Pie Crust

It was the first Thanksgiving I was going to attempt to make pie, and it was going to be the first pie I ever attempted to bake. I must have been like 9 or 10 at the time and I was going to make pecan pie. I don’t even remember if I liked pecan pie at that point in my life. Or if I had ever even had pecan pie before. But I was going to bake one because that’s what my family requested that year.

I didn’t know what I was doing. In a last minute shopping trip, I ended up grabbing pre-made pie crust from the frozen food section, and then frantically searching for all the ingredients listed in a recipe on the back of a bottle of Karo’s syrup I found in the baking isle. I had no idea what corn syrup was or why it looked so different from corn on the cob. I was still confused as I poured a soupy mess of beaten eggs, corn syrup, and melted butter into the raw pie shell–bewildered how this was all supposed to come together in a nice little slice of heaven. I was amazed when I took it out of the oven, toasted pecans nicely nestled in a golden brown crust.

I remember tasting my slice of pie that night and thinking it was so sweet it made my teeth hurt. And I wondered why the store-bought dough was so salty. Pies are supposed to be sweet, aren’t they? But making that pie was magical. How the ingredients all came together and underwent a transformation into this sweet, buttery, nutty dessert. I was hooked on pies. By the next Thanksgiving, I was making my own pie crusts from scratch and reducing the amount of sugar in any pie that I baked.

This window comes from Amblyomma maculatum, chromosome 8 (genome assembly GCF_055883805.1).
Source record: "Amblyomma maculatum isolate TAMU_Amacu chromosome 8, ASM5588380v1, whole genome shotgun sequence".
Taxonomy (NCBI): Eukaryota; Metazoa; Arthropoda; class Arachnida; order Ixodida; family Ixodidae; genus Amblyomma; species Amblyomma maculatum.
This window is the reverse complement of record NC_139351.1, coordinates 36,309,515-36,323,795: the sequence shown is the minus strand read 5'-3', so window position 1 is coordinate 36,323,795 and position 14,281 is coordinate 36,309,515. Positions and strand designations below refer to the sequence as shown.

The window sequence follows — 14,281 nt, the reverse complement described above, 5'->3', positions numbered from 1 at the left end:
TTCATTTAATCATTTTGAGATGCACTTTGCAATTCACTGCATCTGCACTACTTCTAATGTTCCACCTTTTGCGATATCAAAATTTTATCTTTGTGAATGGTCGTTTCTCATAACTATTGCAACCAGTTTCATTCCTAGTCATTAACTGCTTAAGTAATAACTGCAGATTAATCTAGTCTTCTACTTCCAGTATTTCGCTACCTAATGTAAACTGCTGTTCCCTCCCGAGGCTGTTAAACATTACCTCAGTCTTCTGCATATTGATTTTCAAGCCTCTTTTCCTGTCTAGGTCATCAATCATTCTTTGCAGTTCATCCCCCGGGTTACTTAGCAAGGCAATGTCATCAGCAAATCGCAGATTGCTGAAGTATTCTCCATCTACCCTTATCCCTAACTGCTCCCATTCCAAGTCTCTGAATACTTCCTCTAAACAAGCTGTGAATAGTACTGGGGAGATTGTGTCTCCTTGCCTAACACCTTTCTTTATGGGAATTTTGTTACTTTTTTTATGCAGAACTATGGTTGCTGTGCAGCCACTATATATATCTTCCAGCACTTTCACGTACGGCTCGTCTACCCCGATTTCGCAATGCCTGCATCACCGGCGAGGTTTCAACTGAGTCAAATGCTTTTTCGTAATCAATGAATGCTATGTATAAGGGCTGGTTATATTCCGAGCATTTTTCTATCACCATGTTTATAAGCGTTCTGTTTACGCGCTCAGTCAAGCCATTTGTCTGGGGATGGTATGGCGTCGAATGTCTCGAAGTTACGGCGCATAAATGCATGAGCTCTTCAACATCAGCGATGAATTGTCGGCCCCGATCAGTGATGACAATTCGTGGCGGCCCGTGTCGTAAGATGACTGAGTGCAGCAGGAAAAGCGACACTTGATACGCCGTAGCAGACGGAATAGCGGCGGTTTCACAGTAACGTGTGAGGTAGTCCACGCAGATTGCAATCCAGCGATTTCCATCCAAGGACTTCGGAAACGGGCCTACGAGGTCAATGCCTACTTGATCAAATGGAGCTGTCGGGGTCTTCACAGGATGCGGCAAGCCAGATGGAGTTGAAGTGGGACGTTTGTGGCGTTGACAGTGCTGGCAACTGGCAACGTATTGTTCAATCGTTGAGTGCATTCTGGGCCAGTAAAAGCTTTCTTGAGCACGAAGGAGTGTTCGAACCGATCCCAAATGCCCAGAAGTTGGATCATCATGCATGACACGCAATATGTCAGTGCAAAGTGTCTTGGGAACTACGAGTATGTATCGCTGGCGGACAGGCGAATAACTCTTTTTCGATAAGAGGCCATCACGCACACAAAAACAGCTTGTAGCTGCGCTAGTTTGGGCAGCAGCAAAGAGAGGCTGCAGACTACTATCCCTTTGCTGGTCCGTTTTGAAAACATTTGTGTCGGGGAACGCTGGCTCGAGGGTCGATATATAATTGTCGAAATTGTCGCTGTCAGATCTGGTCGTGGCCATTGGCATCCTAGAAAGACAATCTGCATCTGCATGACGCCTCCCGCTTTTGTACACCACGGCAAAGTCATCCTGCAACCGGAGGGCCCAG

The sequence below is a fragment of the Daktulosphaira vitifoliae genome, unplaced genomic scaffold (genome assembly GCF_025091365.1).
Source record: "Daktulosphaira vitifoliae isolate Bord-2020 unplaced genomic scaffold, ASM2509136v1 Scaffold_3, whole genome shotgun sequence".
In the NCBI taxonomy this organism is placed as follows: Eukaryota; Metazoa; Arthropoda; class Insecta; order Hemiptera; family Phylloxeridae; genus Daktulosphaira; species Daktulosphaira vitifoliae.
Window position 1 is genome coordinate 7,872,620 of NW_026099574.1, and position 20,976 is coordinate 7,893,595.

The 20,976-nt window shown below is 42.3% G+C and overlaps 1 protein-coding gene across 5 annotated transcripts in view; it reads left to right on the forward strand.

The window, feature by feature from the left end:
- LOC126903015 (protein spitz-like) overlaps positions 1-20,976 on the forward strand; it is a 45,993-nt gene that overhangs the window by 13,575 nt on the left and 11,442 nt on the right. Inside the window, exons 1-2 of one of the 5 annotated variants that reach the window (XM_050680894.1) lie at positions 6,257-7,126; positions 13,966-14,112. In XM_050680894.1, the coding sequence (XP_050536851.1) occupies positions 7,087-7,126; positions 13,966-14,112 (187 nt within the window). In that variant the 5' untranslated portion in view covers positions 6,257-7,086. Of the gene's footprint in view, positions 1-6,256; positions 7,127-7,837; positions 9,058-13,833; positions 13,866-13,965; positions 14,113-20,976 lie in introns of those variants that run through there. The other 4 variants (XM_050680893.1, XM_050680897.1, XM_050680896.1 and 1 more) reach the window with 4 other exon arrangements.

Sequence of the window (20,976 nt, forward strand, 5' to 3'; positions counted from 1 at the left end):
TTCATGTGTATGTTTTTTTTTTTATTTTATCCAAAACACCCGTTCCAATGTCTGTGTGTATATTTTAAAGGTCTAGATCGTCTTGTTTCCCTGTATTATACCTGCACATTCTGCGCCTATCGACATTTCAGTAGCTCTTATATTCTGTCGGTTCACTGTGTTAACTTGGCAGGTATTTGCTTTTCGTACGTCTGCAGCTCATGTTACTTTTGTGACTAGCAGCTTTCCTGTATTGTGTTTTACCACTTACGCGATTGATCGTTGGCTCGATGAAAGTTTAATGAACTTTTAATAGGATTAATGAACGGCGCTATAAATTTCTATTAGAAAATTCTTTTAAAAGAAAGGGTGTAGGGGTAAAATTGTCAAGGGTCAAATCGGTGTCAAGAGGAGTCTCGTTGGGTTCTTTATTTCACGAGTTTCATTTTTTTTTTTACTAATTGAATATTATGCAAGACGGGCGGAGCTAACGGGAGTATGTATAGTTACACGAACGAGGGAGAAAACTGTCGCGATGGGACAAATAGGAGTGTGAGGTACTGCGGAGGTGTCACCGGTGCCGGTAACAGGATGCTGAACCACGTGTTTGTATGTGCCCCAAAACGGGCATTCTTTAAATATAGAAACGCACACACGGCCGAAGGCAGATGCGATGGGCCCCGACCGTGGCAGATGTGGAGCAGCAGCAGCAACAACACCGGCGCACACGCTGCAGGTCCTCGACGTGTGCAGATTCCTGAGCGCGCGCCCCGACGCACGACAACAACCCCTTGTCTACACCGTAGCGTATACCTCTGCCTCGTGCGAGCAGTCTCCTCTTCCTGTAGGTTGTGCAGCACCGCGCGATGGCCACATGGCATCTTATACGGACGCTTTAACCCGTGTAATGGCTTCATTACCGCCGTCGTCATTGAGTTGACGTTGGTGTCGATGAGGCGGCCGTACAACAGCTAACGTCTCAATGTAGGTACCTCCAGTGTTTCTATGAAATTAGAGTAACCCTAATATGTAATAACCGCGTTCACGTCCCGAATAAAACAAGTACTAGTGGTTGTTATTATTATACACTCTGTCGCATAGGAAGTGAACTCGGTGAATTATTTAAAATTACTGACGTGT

My pie crusts have since evolved over the years to incorporate a hybrid of whole wheat flour and regular all-purpose flour. I like the earthier and more complex flavor the whole wheat flour adds, though it does sometimes make the dough more crumbly and harder to work with. But it’s worth the extra effort, especially since the food processor is doing most of the work anyway. I’ve used this for a variety of fruit pies as well as galettes and mini-pies. Enjoy!

Recipe for Pie Crust

This recipe makes enough dough for 2 pies, or a top and bottom crust for a single pie.

  • 1 1/3 cups all-purpose flour
  • 1 2/3 cups whole wheat flour
  • 2 tbsp sugar
  • 1/2 tsp salt
  • 1 1/2 cups cold, unsweetened butter, cut into chunks (and refrigerated again)
  • 4 tbsp ice water or fruit juice

Place flour, sugar, and salt in food processor.  Pulse for 5 seconds. Scatter butter pieces over the flour, then pulse until mixture resembles a course meal. Sprinkle with water and process until dough starts to come together, but NOT until it forms a ball. Remove from food processor and press mixture together.  Form 2 disks and refrigerate for at least 30 minutes before rolling and baking.

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